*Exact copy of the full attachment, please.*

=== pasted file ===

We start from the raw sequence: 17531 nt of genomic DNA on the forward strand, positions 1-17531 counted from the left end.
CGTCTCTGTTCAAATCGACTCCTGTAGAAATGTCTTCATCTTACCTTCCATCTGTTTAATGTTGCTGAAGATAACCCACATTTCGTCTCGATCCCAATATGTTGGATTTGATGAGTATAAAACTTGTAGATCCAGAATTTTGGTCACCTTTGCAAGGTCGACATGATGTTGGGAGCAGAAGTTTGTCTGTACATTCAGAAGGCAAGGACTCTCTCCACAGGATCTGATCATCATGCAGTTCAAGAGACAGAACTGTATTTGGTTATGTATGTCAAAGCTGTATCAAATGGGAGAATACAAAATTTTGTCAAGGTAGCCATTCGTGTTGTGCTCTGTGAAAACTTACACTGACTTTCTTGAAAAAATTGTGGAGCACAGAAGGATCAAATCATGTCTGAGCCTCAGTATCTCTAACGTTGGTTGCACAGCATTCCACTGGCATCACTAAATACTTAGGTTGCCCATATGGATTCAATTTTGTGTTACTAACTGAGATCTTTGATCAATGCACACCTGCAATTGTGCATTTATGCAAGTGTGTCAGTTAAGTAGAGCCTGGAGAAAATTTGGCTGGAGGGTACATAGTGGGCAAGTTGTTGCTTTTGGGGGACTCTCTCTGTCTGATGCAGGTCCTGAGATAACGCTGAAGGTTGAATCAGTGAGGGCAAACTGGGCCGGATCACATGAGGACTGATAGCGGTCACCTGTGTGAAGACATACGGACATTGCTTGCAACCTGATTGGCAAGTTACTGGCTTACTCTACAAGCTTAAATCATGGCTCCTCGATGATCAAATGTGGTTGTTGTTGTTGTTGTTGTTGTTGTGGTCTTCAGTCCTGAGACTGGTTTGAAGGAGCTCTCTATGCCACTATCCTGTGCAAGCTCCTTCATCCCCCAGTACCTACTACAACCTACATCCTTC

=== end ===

We start from the raw sequence: 17531 nt of genomic DNA on the forward strand, positions 1-17531 counted from the left end.
CGTCTCTGTTCAAATCGACTCCTGTAGAAATGTCTTCATCTTACCTTCCATCTGTTTAATGTTGCTGAAGATAACCCACATTTCGTCTCGATCCCAATATGTTGGATTTGATGAGTATAAAACTTGTAGATCCAGAATTTTGGTCACCTTTGCAAGGTCGACATGATGTTGGGAGCAGAAGTTTGTCTGTACATTCAGAAGGCAAGGACTCTCTCCACAGGATCTGATCATCATGCAGTTCAAGAGACAGAACTGTATTTGGTTATGTATGTCAAAGCTGTATCAAATGGGAGAATACAAAATTTTGTCAAGGTAGCCATTCGTGTTGTGCTCTGTGAAAACTTACACTGACTTTCTTGAAAAAATTGTGGAGCACAGAAGGATCAAATCATGTCTGAGCCTCAGTATCTCTAACGTTGGTTGCACAGCATTCCACTGGCATCACTAAATACTTAGGTTGCCCATATGGATTCAATTTTGTGTTACTAACTGAGATCTTTGATCAATGCACACCTGCAATTGTGCATTTATGCAAGTGTGTCAGTTAAGTAGAGCCTGGAGAAAATTTGGCTGGAGGGTACATAGTGGGCAAGTTGTTGCTTTTGGGGGACTCTCTCTGTCTGATGCAGGTCCTGAGATAACGCTGAAGGTTGAATCAGTGAGGGCAAACTGGGCCGGATCACATGAGGACTGATAGCGGTCACCTGTGTGAAGACATACGGACATTGCTTGCAACCTGATTGGCAAGTTACTGGCTTACTCTACAAGCTTAAATCATGGCTCCTCGATGATCAAATGTGGTTGTTGTTGTTGTTGTTGTTGTTGTGGTCTTCAGTCCTGAGACTGGTTTGAAGGAGCTCTCTATGCCACTATCCTGTGCAAGCTCCTTCATCCCCCAGTACCTACTACAACCTACATCCTTC